The argument for a more modern lens is that α390 has a lot of advantages if you do not "cripple" it with using a manual or old-style lens. IMO, it seems to be almost a waste of money with such "gifted" camera. It would be akin to looking at the side of the camera's box, where it lists all the different features the camera has... and just erasing half of them.

    If you interested in shooting with fixed focal length or "PRIME" lenses, SONY has a low priced line to begin with for the APS-C sensor shooter.

    • 50mm f/1.8 is $149
    • 35mm f/1.8 is $199
    • 85mm f/2.8 is $249


    Between these three lenses, you have a great indoor shooting capability, by nearly 2-f/stops over the usually prescribed TAMRON SP AF 17-50mm f/2.8 XR DI LD Aspherical (IF) Zoom.

    Ah, the choices we face. You might also want to read the sticky post about "Got my SONY DSLR camera ... what next?" A lot of decent start information in there.
    Don Schap - BFA, Digital Photography
    A Photographer Is Forever
    Look, I did not create the optical laws of the Universe ... I simply learned to deal with them.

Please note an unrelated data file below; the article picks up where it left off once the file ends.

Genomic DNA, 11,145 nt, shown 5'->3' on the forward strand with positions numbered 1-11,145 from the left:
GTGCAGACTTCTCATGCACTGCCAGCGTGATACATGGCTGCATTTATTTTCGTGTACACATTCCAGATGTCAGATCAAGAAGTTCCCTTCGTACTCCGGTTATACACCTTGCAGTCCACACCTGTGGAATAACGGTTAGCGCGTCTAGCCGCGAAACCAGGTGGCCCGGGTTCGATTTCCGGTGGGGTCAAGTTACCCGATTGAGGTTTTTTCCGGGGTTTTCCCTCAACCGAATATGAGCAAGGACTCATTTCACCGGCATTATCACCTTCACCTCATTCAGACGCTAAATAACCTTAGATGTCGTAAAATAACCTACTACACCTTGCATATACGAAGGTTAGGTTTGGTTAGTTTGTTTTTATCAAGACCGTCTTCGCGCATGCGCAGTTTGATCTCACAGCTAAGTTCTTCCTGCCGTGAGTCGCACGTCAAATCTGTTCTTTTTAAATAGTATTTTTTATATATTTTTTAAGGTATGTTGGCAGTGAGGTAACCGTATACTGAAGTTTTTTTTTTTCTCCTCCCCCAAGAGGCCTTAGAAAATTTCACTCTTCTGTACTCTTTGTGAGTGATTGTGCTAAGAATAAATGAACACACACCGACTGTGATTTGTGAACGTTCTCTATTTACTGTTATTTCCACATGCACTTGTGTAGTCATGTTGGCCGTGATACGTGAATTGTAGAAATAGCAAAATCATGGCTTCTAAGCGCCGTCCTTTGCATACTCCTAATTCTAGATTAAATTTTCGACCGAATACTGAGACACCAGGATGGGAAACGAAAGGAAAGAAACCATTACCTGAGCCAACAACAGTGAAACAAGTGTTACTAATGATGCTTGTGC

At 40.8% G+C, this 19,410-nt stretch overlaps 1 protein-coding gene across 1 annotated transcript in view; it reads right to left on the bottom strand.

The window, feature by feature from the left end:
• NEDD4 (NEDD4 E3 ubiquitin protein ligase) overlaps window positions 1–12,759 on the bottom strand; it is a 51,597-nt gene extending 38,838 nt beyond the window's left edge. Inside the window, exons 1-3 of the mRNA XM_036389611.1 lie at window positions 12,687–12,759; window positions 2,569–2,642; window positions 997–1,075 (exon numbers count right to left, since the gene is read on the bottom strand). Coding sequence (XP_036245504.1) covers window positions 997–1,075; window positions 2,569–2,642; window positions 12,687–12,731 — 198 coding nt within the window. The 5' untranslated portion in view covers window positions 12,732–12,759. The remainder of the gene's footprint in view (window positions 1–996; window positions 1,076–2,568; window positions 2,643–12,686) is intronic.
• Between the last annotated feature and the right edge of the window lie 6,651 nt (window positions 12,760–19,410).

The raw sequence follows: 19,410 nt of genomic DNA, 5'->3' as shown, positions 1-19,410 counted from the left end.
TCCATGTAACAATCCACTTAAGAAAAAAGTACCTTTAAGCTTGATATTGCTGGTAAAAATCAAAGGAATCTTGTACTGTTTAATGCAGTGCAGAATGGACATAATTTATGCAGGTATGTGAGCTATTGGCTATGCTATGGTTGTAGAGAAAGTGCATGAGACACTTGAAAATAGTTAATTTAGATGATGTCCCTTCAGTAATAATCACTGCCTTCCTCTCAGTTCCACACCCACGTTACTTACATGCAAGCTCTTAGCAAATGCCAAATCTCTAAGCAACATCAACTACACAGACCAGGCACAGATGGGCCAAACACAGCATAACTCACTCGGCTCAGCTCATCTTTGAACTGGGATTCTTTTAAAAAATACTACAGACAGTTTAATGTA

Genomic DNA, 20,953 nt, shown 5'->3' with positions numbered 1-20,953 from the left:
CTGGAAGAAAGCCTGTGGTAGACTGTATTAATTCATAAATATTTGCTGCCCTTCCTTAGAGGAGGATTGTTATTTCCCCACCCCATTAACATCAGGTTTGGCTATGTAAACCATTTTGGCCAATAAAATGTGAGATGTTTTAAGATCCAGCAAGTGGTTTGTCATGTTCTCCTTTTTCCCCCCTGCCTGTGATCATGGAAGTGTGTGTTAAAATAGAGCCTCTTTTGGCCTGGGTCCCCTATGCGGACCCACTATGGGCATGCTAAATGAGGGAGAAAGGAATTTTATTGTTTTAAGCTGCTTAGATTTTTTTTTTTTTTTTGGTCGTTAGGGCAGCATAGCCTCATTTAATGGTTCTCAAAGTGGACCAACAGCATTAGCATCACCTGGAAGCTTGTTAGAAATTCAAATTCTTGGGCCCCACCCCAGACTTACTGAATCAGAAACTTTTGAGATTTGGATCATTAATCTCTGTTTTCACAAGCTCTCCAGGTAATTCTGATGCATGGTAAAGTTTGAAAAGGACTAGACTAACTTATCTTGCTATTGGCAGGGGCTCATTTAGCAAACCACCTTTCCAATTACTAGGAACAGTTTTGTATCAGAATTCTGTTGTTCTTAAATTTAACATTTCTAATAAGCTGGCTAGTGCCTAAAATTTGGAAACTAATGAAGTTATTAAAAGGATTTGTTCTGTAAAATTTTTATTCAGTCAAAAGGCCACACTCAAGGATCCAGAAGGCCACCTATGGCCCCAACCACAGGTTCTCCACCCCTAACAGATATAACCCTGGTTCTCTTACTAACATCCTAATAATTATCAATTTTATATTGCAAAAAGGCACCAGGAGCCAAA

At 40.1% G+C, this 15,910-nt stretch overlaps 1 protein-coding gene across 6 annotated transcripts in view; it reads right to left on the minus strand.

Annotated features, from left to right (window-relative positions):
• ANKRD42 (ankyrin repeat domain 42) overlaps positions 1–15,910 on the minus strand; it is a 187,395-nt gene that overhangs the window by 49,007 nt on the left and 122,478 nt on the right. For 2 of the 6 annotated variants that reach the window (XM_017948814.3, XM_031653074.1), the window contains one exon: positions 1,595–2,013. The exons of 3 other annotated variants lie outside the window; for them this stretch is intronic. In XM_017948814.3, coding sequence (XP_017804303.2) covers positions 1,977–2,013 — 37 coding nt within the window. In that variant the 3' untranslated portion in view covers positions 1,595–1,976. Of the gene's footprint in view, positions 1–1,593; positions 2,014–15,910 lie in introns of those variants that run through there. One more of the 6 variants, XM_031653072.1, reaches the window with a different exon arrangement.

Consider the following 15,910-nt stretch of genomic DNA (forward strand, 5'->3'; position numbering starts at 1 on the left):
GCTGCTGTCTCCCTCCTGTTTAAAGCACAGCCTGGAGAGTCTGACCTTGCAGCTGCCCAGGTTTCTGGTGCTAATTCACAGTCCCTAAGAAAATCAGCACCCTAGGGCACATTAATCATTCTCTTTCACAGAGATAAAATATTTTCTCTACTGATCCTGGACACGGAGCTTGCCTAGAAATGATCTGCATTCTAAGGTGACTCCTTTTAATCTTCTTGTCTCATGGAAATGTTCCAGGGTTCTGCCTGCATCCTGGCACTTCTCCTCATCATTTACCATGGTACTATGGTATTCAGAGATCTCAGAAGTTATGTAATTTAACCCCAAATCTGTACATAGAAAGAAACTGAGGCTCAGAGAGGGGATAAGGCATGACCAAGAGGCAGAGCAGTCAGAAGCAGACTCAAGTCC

Remember: It is usually the GLASS, not the camera (except for moving to Full Frame), that gives you the most improvement in your photography.

    flickr & Sdi

  4. #4
    Join Date
    Jun 2011
    Location
    Franklin, WI
    Posts
    3

    Thanks!

    I appreciate your time and suggestions. Although the thought of using lenses I already own is frugal, it would seem silly at best. So, again, I thank you guys for your asssitance!

  5. #5
    Join Date
    Feb 2006
    Location
    Des Plaines, IL
    Posts
    9,560
    Quote Originally Posted by GMWolfie View Post
    I appreciate your time and suggestions. Although the thought of using lenses I already own is frugal, it would seem silly at best.